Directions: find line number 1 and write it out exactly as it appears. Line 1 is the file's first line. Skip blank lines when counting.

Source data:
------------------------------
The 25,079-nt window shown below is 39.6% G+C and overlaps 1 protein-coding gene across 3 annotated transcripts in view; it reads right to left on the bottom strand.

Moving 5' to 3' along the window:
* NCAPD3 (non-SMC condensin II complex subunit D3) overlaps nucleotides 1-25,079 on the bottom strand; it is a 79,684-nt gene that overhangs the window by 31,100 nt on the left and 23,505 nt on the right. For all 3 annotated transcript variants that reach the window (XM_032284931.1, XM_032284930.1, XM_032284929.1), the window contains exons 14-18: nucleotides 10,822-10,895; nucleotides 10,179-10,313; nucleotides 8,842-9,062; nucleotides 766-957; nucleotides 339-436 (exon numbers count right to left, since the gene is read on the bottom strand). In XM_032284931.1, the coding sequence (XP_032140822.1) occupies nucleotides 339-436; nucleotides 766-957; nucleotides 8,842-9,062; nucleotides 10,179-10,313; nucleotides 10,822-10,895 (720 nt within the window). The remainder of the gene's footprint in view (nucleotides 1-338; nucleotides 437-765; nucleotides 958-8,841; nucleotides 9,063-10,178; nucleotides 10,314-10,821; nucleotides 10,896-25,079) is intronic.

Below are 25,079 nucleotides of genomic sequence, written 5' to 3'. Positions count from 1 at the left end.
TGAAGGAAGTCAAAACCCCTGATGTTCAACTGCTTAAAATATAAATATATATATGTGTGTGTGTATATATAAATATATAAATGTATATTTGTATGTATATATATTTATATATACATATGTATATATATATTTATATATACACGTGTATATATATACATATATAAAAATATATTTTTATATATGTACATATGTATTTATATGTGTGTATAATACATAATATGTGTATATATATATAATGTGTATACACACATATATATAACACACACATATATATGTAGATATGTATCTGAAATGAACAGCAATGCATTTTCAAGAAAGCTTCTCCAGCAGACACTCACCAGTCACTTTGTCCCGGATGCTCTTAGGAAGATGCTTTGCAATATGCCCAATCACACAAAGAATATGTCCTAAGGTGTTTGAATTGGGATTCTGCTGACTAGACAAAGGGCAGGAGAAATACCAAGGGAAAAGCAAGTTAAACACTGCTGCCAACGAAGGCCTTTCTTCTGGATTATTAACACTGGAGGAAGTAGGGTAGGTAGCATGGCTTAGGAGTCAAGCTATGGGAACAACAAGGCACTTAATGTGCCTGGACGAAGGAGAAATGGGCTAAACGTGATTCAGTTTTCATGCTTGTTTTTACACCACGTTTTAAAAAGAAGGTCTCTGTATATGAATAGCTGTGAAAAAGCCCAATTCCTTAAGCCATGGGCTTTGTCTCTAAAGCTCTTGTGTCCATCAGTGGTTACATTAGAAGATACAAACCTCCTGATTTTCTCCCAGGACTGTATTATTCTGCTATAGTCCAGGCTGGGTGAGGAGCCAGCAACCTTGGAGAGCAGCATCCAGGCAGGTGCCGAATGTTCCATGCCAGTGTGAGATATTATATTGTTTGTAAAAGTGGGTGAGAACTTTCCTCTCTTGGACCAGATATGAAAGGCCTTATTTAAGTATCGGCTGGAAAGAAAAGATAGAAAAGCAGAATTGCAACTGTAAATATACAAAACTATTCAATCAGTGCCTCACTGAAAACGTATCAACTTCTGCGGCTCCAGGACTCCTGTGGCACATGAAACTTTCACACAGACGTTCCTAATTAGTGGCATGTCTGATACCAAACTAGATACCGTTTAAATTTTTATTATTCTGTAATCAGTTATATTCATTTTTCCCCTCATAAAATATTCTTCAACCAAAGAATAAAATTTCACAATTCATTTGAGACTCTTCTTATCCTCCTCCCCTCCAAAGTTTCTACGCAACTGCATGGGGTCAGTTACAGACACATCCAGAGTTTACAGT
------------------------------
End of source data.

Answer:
The 25,079-nt window shown below is 39.6% G+C and overlaps 1 protein-coding gene across 3 annotated transcripts in view; it reads right to left on the bottom strand.